Former Mombasa Senator Hassan Omar’s defection to Jubilee is yet another pointer that the NASA house is tumbling and further dents any hope of its presidential candidate Raila Odinga ascending to the presidency. President Uhuru Kenyatta's performance in the August 8 General Election clearly showed he has made inroads in the region, formerly under Raila's grip, thanks to the many development initiatives he has launched since 2013.
Since the Supreme Court nullified his win on November 1, rather than spend all his time ruing the controversial decision, the President and his Deputy William Ruto have been traversing the country in search of more votes to ensure an even more emphatic victory come October 26. Raila, on the other hand, has spent most of his time at press conferences in Nairobi issuing demand after demand. From his visits to the Coast and Western, all indications are that the President will whitewash Raila in the rerun.
Several leaders in these and other areas that were previously aligned to the Opposition, have been trooping to Jubilee and voicing their support for President Uhuru's candidature. However, Omar is among the key catches that Jubilee has harvested from its relentless campaigns in regions considered Opposition bastions.
While it took considerable efforts by Ruto to woo the former senator to the ruling coalition, Raila and NASA have themselves to blame for the strategic mistakes they have committed before and after the General Election, which will cost them heavily at the ballot. According to Omar, his fallout with the Raila brigade started when they ejected the Isaack Hassan-led commissioners from the Independent Electoral and Boundaries Commission (IEBC) from office after failing to garner one million signatures required to trigger a referendum.
At the time, Jubilee reluctantly agreed to the formation of an inter-party parliamentary committee to midwife various amendments to avert a situation that could have plunged the country into chaos. This time round, Raila and NASA are targeting some commissioners, CEO Ezra Chiloba and other top directors at the commission.This despite the Supreme Court's finding that it had not found anyone criminally liable for the "illegalities and irregularities" in the transmission of presidential election results on which they based their verdict.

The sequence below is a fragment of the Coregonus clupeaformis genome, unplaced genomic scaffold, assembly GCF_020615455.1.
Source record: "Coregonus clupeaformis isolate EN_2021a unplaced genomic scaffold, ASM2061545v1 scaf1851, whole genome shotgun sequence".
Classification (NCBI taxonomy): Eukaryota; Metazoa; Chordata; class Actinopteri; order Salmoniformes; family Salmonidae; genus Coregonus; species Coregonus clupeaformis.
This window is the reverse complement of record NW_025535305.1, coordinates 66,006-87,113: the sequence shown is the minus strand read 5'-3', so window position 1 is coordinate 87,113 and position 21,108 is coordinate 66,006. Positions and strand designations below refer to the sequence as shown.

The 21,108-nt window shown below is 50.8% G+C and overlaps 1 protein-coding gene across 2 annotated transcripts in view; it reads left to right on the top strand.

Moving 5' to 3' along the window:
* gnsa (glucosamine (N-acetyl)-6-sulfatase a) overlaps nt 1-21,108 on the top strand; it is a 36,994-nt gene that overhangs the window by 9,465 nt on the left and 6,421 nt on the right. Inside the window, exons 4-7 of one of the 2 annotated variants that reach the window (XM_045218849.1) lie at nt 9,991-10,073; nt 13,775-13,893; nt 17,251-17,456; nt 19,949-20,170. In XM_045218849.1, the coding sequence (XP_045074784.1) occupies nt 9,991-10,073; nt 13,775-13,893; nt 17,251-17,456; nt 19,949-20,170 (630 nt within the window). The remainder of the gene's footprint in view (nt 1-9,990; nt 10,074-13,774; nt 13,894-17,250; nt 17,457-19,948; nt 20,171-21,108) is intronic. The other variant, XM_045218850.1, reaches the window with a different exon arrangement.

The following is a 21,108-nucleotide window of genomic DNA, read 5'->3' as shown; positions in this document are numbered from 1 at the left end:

High Court Judge John Mativo made a similar finding when he dismissed a case filed by three voters against Chairman Wafula Chebukati and other officials, terming their move premature. Director of Public Prosecutions Keriako Tobiko has also ordered the Directorate of Criminal Investigations and the Ethics and Anti-Corruption Commission to probe claims made by NASA and some civil society groups and report back to him. Why is NASA not waiting for the outcome of this investigation, which will subject the IEBC officials to due process? Is there something it knows that Kenyans don’t?
As Hassan rightly noted, Raila has made a habit of mob lynching public officers and soiling their integrity without due process. This for a man who has arrogated to himself the tag of Kenya's foremost justice crusader is troubling. At the same time, the fact that NASA does not embrace inclusiveness is best illustrated by its failure to constitute parliamentary committees. While the Opposition coalition has been claiming that the move will await the fresh election, it is a poorly kept secret that it was shelved after leaders from regions such as the Coast kicked off a ruckus as the proposed line-up favoured communities from which the principals hail. Had it gone through, the leaders were threatening to withdraw their support for NASA.
Already, there is internal disaffection over the manner in which NASA affiliates approached both the party primaries and the general election. The fact that leaders formerly leaning towards the Opposition such as Omar are backing President Uhuru based on his development strategy makes it clear that they are slowly realising the folly of empty politicking.
There must be development-conscious leaders within NASA who are uncomfortable with his militarist approach to the elections and it is only a matter of time before they come out in the open.
Mr Temba is a communication consultant